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Sun Valley Kayaker to Showcase Trip Through America’s Ultimate Whitewater
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Wednesday, November 29, 2023
 

BY KAREN BOSSICK

Andrew Dunning has wanted to kayak the Middle Fork Kings River, considered the hardest whitewater run in the United States, since he was a youth.

When he finally got his chance, he had to weigh the risk of 70-mile-per-hour winds in the wake of a hurricane, torrential rains that raised the river level 10 times and avalanches and mudslides that changed the riverbed and dumped trees into the rapids he’d be running.

Dunning elected to run it. And on Friday Dunning will show a 13-minute film that he shot with his GoPro and iPhone at the Homegrown Film Festival, which showcases short films of local athletes shot by local filmmakers.

Shows start at 5:15 and 8:15 p.m. Friday, Dec. 1, at The Argyros in Ketchum. Tickets are on sale at https://theargyros.org and www.homegrownfilms.org, with proceeds benefitting the Friends of the Sawtooth Avalanche Center.

The 37.2-mile Middle Fork Kings River is considered the ultimate technical whitewater challenge in the United States, thanks to its 8,000-foot vertical drop. Located in California’s Kings Canyon National Park in the southern Sierra Nevada, it’s wild and unspoiled with no paved roads.

It boasts Class V and V+ rapids (the Middle Fork of the Salmon River’s rapids are II and IV). And the last day of the trip, considered the hardest, sports continuous rapids through boulders the size of Volkswagens.

The first descent was made in the 1990s, Dunning said, and no one ran it again until the year 2000.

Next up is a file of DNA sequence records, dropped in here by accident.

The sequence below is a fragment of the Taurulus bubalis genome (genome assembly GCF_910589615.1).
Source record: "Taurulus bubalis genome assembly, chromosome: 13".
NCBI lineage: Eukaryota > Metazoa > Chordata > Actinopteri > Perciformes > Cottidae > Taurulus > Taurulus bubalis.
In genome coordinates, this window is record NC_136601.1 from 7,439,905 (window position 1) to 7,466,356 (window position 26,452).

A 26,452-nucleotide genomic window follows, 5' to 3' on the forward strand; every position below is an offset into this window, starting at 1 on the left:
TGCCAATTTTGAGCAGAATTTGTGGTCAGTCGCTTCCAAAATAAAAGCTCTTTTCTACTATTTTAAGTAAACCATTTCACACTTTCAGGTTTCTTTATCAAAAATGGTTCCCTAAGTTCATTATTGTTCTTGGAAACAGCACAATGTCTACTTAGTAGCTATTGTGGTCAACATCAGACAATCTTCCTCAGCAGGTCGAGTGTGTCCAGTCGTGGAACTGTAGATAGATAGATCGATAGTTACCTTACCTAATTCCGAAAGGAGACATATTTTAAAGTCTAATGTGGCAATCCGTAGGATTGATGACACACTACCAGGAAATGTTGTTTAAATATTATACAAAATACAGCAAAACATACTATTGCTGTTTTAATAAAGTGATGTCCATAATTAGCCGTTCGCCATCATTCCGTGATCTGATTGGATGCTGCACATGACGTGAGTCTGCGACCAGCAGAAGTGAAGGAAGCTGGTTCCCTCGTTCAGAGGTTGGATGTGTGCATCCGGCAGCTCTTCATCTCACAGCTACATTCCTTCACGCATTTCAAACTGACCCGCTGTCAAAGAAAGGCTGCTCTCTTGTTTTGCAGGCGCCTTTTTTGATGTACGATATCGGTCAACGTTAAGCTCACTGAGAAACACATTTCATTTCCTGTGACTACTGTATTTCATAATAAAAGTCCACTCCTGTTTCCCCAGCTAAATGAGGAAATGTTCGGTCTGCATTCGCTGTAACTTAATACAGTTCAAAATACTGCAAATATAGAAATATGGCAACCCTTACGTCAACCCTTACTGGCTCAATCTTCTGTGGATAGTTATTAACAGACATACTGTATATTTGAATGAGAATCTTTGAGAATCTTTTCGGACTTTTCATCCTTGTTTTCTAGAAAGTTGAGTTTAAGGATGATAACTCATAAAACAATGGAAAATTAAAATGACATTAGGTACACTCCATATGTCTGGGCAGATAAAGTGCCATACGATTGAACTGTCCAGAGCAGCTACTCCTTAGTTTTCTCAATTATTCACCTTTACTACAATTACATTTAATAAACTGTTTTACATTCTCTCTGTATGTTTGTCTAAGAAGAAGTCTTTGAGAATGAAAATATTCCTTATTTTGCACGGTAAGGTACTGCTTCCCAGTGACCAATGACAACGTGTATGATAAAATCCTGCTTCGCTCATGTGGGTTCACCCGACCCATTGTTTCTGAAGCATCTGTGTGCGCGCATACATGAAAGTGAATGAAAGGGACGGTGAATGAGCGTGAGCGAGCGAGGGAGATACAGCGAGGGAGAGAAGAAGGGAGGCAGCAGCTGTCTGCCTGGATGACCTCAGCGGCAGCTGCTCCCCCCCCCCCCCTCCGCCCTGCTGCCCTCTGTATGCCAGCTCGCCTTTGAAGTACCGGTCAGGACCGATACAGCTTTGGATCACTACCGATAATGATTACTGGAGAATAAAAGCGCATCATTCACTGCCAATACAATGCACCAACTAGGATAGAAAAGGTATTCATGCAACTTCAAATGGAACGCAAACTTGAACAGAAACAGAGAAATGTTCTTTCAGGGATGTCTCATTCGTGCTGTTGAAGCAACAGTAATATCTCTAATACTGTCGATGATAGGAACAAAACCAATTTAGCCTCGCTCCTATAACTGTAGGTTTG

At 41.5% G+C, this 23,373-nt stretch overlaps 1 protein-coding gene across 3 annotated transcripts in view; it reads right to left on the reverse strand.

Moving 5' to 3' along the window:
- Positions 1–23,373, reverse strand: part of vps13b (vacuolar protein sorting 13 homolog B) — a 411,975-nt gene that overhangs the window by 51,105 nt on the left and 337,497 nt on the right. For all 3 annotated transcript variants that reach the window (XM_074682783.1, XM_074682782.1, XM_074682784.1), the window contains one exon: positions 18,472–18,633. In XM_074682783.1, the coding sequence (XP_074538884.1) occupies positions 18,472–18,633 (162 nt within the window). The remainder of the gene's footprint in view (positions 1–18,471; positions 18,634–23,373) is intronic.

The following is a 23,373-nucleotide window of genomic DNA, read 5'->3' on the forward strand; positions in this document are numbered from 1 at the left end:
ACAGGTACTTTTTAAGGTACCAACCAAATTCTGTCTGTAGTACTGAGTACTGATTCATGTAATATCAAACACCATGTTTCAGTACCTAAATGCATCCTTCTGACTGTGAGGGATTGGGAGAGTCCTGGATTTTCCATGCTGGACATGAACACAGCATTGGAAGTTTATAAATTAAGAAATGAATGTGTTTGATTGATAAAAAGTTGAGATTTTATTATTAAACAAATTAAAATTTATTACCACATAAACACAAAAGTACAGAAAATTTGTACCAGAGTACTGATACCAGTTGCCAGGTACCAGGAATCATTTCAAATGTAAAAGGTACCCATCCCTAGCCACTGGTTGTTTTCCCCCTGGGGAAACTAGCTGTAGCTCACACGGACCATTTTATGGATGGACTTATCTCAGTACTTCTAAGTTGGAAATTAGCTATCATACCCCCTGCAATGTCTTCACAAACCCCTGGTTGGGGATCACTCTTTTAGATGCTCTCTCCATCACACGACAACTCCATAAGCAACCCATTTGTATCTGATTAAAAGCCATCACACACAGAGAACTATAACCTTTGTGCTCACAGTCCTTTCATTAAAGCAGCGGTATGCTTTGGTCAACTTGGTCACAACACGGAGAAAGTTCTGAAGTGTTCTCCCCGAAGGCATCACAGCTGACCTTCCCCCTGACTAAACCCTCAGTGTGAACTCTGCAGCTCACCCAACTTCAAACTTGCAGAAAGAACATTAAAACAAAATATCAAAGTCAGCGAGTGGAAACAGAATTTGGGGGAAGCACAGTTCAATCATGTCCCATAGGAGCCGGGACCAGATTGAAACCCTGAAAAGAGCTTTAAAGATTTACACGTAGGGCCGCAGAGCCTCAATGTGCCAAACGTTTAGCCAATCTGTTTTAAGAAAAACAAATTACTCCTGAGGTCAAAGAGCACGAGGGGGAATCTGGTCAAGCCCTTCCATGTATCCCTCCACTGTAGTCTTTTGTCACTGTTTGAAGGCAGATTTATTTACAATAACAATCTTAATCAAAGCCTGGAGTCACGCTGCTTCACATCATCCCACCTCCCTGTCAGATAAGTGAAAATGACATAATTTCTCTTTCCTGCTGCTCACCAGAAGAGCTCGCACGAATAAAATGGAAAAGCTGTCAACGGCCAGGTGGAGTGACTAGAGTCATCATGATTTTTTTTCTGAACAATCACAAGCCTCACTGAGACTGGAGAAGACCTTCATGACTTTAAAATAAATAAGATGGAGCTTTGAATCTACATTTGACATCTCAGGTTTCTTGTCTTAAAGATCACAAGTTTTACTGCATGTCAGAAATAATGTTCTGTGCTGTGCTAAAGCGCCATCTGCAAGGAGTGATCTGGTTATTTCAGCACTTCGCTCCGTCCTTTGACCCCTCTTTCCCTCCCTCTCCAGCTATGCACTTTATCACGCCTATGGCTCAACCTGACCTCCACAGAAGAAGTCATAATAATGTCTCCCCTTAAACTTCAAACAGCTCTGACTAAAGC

“It’s a super demanding difficult river, and I’ve been talking about doing it for a decade, said Dunning, a Sun Valley caterer. “I tried to put other trips together, but it never worked. There’s only a few weeks of the year in certain years that it’s runnable, and you have to be in California or be willing to drive to California.”

Dunning had hoped to include a kayaker who had kayaked the river before in his expedition. When that failed, he put together a team that included Drew Barrere, an East Coast kayaker, and Sage Donnelly, a 23-year-old canoe freestyle world champion from Boise.

“She was paddling whitewater with her parents, who live in Garden Valley, by the time she was 4. She’s had an incredible career as a slalom kayaker—she’s on the U.S. Canoe and Kayak Team and competed in World Cup events. She’s definitely one of the top female paddlers in the world and is just started getting into adventure and expedition kayaking,” said Dunning, whose uncle Chris Spelius competed in kayak in the 1984 Olympics.

Dunning watched the water levels in the Kings River fastidiously, trying to estimate when the perfect window of opportunity would be given California’s huge snowpack. Ten days before they went to put on, an August hurricane--practically unheard of in California—hit.